Sorry to have missed talking with you last weekend. Hurricane Irma made things a little busy around here last Sunday and Monday. Not since Hurricane Charley in 2004 have we had to hunker down like we did seven days ago.

Good news on the other side of it. The church building sustained damage to the roof and an exterior wall but nothing beyond repair or that made the building unusable. While we were unable to do worship services last Sunday, we weren’t without things to do. Aside from picking up the debris in our own backyards, we were involved in cleanups at local schools, assisting the elderly and single moms left without power for days, and even distributing sack lunches to utility and tree service companies from around the nation working in our community. It was an awesome time to be the hands and feet of Jesus.

This morning I preached the first message in a new sermon series at our church entitled, “Nehemiah: Building for the Future.” How “ironic” that we had planned months ago to learn from Nehemiah the principles of rebuilding a people by focusing them on rebuilding the walls and gates of Jerusalem; and here we are preaching the first sermon a week after Hurricane Irma as we find ourselves quite literally involved in rebuilding our community and state.

Here is one of the points from today’s message on “God Honoring Prayer” and it has application to all of us. Most of the first chapter of Nehemiah is a very specific prayer. Praying was the first thing Nehemiah did as he pondered his part in rebuilding the Jerusalem walls. In that prayer Nehemiah made one simple request, which I paraphrase like this: “Awesome God, the task is way too big. I have no resources whatsoever to contribute. In fact, the best thing I can come up with is a crazy plan that may cost me my job, even my life. But if I can be used to help fulfill your promise, here I am. Please show me favor with the king.”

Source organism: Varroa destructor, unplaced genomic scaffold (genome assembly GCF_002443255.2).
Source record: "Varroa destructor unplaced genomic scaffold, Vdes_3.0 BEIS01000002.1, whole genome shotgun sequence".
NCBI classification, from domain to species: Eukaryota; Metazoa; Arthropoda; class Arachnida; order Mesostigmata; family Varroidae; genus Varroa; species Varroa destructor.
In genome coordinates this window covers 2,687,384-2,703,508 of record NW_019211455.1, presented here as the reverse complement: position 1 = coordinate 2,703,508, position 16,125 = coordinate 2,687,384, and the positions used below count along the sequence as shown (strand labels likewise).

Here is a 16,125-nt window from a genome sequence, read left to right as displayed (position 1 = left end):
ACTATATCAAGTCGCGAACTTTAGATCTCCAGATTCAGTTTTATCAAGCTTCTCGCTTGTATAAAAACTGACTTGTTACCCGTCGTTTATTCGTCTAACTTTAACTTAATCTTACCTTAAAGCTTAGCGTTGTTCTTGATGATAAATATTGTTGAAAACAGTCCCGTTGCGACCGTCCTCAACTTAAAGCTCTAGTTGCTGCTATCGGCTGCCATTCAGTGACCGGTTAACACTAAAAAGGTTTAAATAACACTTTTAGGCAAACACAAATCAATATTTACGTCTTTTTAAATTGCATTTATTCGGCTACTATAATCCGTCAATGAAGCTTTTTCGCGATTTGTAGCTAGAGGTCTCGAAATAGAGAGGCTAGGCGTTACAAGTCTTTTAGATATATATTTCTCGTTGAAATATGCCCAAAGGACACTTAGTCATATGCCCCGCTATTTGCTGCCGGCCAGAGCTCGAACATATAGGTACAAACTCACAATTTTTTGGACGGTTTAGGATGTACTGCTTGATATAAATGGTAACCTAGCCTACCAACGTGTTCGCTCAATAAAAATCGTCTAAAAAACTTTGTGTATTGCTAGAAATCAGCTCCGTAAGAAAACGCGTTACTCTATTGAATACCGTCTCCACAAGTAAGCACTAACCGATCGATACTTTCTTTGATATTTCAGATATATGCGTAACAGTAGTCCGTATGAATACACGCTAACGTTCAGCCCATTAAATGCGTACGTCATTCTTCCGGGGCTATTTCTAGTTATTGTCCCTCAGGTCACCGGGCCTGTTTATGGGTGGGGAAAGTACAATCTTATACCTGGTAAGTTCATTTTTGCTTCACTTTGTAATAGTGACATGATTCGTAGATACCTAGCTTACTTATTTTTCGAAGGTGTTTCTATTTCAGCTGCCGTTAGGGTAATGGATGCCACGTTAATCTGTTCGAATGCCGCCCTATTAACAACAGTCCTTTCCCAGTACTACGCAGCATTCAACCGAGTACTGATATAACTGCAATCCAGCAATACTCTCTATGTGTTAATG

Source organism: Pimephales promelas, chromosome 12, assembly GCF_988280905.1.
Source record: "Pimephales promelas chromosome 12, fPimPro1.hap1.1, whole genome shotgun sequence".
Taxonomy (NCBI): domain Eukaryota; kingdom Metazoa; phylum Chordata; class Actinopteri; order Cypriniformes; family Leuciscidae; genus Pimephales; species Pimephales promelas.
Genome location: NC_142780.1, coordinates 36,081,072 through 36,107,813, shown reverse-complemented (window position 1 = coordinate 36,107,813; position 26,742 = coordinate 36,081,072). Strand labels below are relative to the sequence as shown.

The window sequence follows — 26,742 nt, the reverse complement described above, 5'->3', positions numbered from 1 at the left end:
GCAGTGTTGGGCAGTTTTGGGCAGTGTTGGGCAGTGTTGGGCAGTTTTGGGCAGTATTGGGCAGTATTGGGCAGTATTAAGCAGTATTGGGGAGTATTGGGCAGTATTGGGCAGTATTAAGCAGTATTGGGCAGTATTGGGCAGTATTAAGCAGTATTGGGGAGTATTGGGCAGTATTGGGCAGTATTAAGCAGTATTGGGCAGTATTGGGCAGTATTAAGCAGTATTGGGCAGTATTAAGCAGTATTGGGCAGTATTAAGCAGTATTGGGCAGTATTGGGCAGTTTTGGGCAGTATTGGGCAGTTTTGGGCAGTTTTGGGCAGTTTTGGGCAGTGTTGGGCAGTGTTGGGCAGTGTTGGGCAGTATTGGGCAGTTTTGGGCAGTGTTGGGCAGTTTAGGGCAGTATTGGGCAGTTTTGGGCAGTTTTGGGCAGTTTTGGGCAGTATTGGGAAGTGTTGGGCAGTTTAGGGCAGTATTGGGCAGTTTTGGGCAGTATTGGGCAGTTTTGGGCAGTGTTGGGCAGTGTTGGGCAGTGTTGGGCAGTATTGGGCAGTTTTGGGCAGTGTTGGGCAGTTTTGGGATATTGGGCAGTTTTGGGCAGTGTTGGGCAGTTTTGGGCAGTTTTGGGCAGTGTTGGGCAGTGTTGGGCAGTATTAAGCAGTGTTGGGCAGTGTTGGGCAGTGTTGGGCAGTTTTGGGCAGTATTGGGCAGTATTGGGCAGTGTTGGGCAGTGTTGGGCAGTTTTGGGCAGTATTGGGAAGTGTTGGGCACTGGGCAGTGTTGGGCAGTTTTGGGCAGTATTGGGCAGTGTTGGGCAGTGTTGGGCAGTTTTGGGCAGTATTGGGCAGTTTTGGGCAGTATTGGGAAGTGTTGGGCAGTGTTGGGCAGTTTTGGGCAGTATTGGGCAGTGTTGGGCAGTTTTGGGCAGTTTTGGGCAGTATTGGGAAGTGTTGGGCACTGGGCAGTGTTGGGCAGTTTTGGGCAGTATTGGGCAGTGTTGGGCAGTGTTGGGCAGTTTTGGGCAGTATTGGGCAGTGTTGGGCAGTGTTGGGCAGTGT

We all have problems of some kind and some intensity. Perhaps physical in nature or emotional or spiritual. They appear, in the moment, to be way too big and totally beyond our resources physically or emotionally or spiritually. However, this may be the exact moment to be like Nehemiah by acknowledging the problem; going in prayer to the Almighty God who has no limits; owning our own part in our mess and confessing our sin; reminding our Heavenly Father of his promise to never abandon us; and then making ourselves available to whatever “crazy” plan he may have to rebuild and restore our lives.

To God be the Glory!

Pastor Jim